Earlier this year, former Apple software engineer Cher Scarlett received a distraught DM from an Apple retail employee at New York’s Grand Central Station. The employee had been working with a union to organize her store, but the partnership dissolved. Adrift, she messaged Scarlett to vent. The employee knew Scarlett as a founder of #AppleToo, a campaign that emerged last summer to shed light on alleged workplace discrimination and harassment. Scarlett was an outspoken worker’s rights advocate, and she knew just who to call.
Scarlett had recently met an organizer with Workers United at a rally for the unionizing employees at Starbucks, where she used to work. “I was like, wait a minute. You’re in New York. Workers United started in New York. I have a connection.” She made an introduction, and the Grand Central campaign was revived. In April, they went public with their organizing drive, dubbing themselves Fruit Stand Workers United.
The campaign is one of several unionization efforts taking place at Apple Stores across the country, both public and underground. Increasingly they’ve found support from current and former employees at Apple’s corporate offices, thanks in part to a solidarity union called Apple Together, which Scarlett helped found and which emerged from the #AppleToo campaign. The group’s Discord server has grown to more than 250 employees and provides a space to swap stories, share resources, learn about organizing, and coordinate campaigns. Roughly a third of the group hails from the corporate workforce, while the rest come from the retail stores and AppleCare. Several vetted union representatives hang out on the Discord, ready to talk to anyone interested in organizing their workplace.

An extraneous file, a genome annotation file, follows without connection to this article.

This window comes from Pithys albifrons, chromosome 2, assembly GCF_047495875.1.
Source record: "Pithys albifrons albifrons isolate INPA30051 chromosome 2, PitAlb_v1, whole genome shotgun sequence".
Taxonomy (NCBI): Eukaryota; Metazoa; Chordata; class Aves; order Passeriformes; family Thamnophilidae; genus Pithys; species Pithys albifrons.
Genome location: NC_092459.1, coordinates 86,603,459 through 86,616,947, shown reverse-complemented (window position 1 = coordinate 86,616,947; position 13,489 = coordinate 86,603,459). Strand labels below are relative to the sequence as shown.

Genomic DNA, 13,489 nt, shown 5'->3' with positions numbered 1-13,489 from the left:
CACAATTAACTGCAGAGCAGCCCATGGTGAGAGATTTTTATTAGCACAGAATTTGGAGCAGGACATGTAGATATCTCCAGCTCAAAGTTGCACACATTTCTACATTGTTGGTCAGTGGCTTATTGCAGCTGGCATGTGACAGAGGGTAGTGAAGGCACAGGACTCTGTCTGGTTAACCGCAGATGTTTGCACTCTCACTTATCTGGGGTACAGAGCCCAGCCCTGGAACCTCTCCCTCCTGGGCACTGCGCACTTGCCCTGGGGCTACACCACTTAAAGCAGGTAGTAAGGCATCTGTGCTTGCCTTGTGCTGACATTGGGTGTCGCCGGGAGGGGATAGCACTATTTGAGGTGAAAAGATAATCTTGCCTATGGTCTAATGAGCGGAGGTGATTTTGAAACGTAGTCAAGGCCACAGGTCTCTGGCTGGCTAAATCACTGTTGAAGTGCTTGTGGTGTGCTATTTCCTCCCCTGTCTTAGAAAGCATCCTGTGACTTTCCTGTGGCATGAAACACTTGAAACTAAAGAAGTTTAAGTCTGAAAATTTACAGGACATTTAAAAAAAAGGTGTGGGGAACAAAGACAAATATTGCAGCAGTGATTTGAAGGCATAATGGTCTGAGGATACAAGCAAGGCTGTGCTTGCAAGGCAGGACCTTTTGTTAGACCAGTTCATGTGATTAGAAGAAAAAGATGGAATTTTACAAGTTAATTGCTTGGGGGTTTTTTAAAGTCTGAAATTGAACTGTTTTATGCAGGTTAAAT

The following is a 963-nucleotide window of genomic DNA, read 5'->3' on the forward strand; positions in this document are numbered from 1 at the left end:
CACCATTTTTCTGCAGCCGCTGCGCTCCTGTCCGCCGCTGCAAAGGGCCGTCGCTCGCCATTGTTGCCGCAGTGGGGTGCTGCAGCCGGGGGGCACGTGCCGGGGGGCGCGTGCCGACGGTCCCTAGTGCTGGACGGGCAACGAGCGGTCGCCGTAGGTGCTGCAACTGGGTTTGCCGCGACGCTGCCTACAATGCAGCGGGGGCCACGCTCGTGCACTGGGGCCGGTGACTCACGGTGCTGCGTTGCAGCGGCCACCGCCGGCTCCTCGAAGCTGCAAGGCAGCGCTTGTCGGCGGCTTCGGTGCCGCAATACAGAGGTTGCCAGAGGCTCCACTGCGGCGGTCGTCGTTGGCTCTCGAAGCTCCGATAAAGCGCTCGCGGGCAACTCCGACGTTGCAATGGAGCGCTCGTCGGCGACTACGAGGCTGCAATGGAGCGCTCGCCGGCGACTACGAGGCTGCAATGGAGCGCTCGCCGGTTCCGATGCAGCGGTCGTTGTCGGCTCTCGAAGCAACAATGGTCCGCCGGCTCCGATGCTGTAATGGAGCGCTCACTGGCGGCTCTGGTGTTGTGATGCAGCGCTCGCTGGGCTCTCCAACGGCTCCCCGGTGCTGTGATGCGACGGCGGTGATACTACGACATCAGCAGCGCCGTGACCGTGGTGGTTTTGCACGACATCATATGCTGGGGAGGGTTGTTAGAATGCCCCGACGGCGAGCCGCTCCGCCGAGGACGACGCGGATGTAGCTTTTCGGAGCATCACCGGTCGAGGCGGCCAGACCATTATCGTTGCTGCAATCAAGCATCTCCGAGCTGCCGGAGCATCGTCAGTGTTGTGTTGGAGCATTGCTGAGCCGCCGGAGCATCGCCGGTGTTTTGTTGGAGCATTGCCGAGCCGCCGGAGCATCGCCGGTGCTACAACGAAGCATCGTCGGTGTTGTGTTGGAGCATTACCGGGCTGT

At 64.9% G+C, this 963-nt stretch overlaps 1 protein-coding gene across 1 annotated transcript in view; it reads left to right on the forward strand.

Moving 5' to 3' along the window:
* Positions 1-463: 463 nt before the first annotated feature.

The forum also helps workers recognize when their personal struggles are shared. “There have been many people that have joined our Discord server who talk about how seeing these stories is really what empowered them to start speaking up for themselves,” says Janneke Parrish, a former Apple Maps program manager who helped organize Apple Together. (Parrish was fired last year after helping organize #AppleToo. Apple has said her firing was not retaliatory, while Parrish disagrees.)
Apple’s corporate culture is famously secretive, siloing workers from one another in the interest of protecting upcoming launches. That secrecy around products sometimes extends to working conditions, says one Apple Together organizer, who requested anonymity out of fear of retaliation. But between the introduction of Slack in 2019 and the formation of Apple Together, “this is probably the least siloed we’ve been in years,” she says.
Apple Together’s emergence coincides with an inflection point for the company’s workforce, which has been challenging Apple on issues ranging from pay equity to its return-to-office policy. Workers at Atlanta’s Cumberland Mall petitioned for a union election in late April with the Communication Workers of America, and this month employees in Towson, Maryland, filed for an election with the International Association of Machinists and Aerospace Workers. The Grand Central Station store is gathering signatures and also plans to file.
At the Towson location, employees are hoping to finally gain a say over their working conditions, says Kevin Gallagher, who has worked there for several years. “I think there are a lot of misconceptions about what type of work and skill is required to do the job that we do,” he says. “People think, ‘Oh, it's a retail store. These must be teenagers who are doing a job while they're in college.’ We have people in their fifties and sixties working here who are doing highly skilled labor.”